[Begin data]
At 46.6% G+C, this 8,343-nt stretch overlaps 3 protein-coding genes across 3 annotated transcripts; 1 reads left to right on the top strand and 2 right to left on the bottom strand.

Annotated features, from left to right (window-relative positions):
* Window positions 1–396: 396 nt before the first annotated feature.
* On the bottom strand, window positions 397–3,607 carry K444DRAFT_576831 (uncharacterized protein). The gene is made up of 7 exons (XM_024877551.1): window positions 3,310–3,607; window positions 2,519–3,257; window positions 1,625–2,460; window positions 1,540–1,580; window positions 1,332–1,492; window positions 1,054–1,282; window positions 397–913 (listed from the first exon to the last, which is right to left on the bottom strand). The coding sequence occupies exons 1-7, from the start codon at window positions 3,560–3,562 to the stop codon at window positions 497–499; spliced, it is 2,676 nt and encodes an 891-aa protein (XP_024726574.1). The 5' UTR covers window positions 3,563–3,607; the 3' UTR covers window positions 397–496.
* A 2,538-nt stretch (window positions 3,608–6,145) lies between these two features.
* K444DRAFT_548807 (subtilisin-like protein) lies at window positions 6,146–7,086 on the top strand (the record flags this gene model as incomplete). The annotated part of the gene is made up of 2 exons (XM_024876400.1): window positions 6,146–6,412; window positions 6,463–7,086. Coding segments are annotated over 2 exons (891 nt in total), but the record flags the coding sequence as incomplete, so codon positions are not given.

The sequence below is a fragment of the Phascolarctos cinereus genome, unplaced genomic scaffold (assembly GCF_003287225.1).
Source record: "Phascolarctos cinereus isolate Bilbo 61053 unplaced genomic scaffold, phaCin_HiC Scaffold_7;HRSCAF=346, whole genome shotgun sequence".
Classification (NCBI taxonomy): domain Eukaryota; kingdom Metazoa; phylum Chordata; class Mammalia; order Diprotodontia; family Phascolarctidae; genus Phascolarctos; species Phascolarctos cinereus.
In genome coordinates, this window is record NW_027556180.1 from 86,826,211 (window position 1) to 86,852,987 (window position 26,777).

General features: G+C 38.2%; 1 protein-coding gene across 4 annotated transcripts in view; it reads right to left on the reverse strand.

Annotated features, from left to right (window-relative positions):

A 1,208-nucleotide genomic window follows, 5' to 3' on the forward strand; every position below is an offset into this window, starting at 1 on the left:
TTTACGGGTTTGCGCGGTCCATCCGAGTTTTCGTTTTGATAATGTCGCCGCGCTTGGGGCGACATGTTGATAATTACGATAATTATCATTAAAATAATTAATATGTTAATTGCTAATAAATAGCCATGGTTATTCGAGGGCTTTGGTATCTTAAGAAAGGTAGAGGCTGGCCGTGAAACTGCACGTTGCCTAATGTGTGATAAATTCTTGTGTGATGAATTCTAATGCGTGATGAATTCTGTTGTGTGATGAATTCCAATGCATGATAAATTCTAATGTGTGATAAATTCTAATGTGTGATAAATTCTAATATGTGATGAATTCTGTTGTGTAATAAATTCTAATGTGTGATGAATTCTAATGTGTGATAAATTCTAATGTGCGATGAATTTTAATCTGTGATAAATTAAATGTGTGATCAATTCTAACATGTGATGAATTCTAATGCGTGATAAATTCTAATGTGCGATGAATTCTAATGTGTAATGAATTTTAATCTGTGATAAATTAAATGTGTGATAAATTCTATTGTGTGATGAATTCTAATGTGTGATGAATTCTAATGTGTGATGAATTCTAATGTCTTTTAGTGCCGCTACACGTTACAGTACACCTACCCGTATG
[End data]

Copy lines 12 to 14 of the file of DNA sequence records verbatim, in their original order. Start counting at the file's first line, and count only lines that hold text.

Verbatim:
Annotated features, from left to right (window-relative positions):

A 1,208-nucleotide genomic window follows, 5' to 3' on the forward strand; every position below is an offset into this window, starting at 1 on the left:
TTTACGGGTTTGCGCGGTCCATCCGAGTTTTCGTTTTGATAATGTCGCCGCGCTTGGGGCGACATGTTGATAATTACGATAATTATCATTAAAATAATTAATATGTTAATTGCTAATAAATAGCCATGGTTATTCGAGGGCTTTGGTATCTTAAGAAAGGTAGAGGCTGGCCGTGAAACTGCACGTTGCCTAATGTGTGATAAATTCTTGTGTGATGAATTCTAATGCGTGATGAATTCTGTTGTGTGATGAATTCCAATGCATGATAAATTCTAATGTGTGATAAATTCTAATGTGTGATAAATTCTAATATGTGATGAATTCTGTTGTGTAATAAATTCTAATGTGTGATGAATTCTAATGTGTGATAAATTCTAATGTGCGATGAATTTTAATCTGTGATAAATTAAATGTGTGATCAATTCTAACATGTGATGAATTCTAATGCGTGATAAATTCTAATGTGCGATGAATTCTAATGTGTAATGAATTTTAATCTGTGATAAATTAAATGTGTGATAAATTCTATTGTGTGATGAATTCTAATGTGTGATGAATTCTAATGTGTGATGAATTCTAATGTCTTTTAGTGCCGCTACACGTTACAGTACACCTACCCGTATG